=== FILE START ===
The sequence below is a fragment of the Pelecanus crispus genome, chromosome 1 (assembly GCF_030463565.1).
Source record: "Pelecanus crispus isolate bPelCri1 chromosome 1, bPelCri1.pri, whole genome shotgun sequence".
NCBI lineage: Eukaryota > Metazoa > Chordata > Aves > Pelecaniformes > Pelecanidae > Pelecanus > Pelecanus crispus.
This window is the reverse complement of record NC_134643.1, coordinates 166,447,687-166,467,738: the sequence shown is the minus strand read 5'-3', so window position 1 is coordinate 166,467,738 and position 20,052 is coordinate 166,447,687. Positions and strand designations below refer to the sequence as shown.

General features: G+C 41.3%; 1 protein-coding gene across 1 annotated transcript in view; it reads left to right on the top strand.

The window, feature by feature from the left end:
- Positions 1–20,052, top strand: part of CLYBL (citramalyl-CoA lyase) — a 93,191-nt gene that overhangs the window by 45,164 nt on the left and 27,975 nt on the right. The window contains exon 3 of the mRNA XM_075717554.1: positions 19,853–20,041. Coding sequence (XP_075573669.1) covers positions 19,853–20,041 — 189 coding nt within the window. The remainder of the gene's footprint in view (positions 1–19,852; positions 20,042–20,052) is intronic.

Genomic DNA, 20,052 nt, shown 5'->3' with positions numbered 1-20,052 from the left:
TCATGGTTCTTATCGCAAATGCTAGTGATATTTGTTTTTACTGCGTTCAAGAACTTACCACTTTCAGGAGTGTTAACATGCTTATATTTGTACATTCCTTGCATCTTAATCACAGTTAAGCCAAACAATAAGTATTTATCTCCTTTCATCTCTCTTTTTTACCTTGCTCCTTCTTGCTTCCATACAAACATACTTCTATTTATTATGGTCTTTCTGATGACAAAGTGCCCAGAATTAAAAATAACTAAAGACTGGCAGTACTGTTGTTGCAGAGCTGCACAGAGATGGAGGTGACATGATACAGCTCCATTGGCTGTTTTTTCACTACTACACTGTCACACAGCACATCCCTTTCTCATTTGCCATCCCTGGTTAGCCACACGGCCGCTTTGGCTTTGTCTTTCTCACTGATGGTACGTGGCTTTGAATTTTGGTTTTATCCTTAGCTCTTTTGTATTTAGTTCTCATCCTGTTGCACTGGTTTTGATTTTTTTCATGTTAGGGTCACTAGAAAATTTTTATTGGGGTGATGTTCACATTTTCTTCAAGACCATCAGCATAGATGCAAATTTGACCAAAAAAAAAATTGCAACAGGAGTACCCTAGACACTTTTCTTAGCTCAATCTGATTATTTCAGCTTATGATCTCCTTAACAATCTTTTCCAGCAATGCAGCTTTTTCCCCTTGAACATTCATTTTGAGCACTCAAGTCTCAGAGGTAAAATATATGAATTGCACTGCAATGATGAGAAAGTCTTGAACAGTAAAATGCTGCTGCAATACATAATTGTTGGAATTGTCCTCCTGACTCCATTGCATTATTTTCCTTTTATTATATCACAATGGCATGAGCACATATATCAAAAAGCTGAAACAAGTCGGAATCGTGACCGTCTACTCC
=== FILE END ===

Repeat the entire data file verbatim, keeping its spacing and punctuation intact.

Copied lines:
The sequence below is a fragment of the Pelecanus crispus genome, chromosome 1 (assembly GCF_030463565.1).
Source record: "Pelecanus crispus isolate bPelCri1 chromosome 1, bPelCri1.pri, whole genome shotgun sequence".
NCBI lineage: Eukaryota > Metazoa > Chordata > Aves > Pelecaniformes > Pelecanidae > Pelecanus > Pelecanus crispus.
This window is the reverse complement of record NC_134643.1, coordinates 166,447,687-166,467,738: the sequence shown is the minus strand read 5'-3', so window position 1 is coordinate 166,467,738 and position 20,052 is coordinate 166,447,687. Positions and strand designations below refer to the sequence as shown.

General features: G+C 41.3%; 1 protein-coding gene across 1 annotated transcript in view; it reads left to right on the top strand.

The window, feature by feature from the left end:
- Positions 1–20,052, top strand: part of CLYBL (citramalyl-CoA lyase) — a 93,191-nt gene that overhangs the window by 45,164 nt on the left and 27,975 nt on the right. The window contains exon 3 of the mRNA XM_075717554.1: positions 19,853–20,041. Coding sequence (XP_075573669.1) covers positions 19,853–20,041 — 189 coding nt within the window. The remainder of the gene's footprint in view (positions 1–19,852; positions 20,042–20,052) is intronic.

Genomic DNA, 20,052 nt, shown 5'->3' with positions numbered 1-20,052 from the left:
TCATGGTTCTTATCGCAAATGCTAGTGATATTTGTTTTTACTGCGTTCAAGAACTTACCACTTTCAGGAGTGTTAACATGCTTATATTTGTACATTCCTTGCATCTTAATCACAGTTAAGCCAAACAATAAGTATTTATCTCCTTTCATCTCTCTTTTTTACCTTGCTCCTTCTTGCTTCCATACAAACATACTTCTATTTATTATGGTCTTTCTGATGACAAAGTGCCCAGAATTAAAAATAACTAAAGACTGGCAGTACTGTTGTTGCAGAGCTGCACAGAGATGGAGGTGACATGATACAGCTCCATTGGCTGTTTTTTCACTACTACACTGTCACACAGCACATCCCTTTCTCATTTGCCATCCCTGGTTAGCCACACGGCCGCTTTGGCTTTGTCTTTCTCACTGATGGTACGTGGCTTTGAATTTTGGTTTTATCCTTAGCTCTTTTGTATTTAGTTCTCATCCTGTTGCACTGGTTTTGATTTTTTTCATGTTAGGGTCACTAGAAAATTTTTATTGGGGTGATGTTCACATTTTCTTCAAGACCATCAGCATAGATGCAAATTTGACCAAAAAAAAAATTGCAACAGGAGTACCCTAGACACTTTTCTTAGCTCAATCTGATTATTTCAGCTTATGATCTCCTTAACAATCTTTTCCAGCAATGCAGCTTTTTCCCCTTGAACATTCATTTTGAGCACTCAAGTCTCAGAGGTAAAATATATGAATTGCACTGCAATGATGAGAAAGTCTTGAACAGTAAAATGCTGCTGCAATACATAATTGTTGGAATTGTCCTCCTGACTCCATTGCATTATTTTCCTTTTATTATATCACAATGGCATGAGCACATATATCAAAAAGCTGAAACAAGTCGGAATCGTGACCGTCTACTCC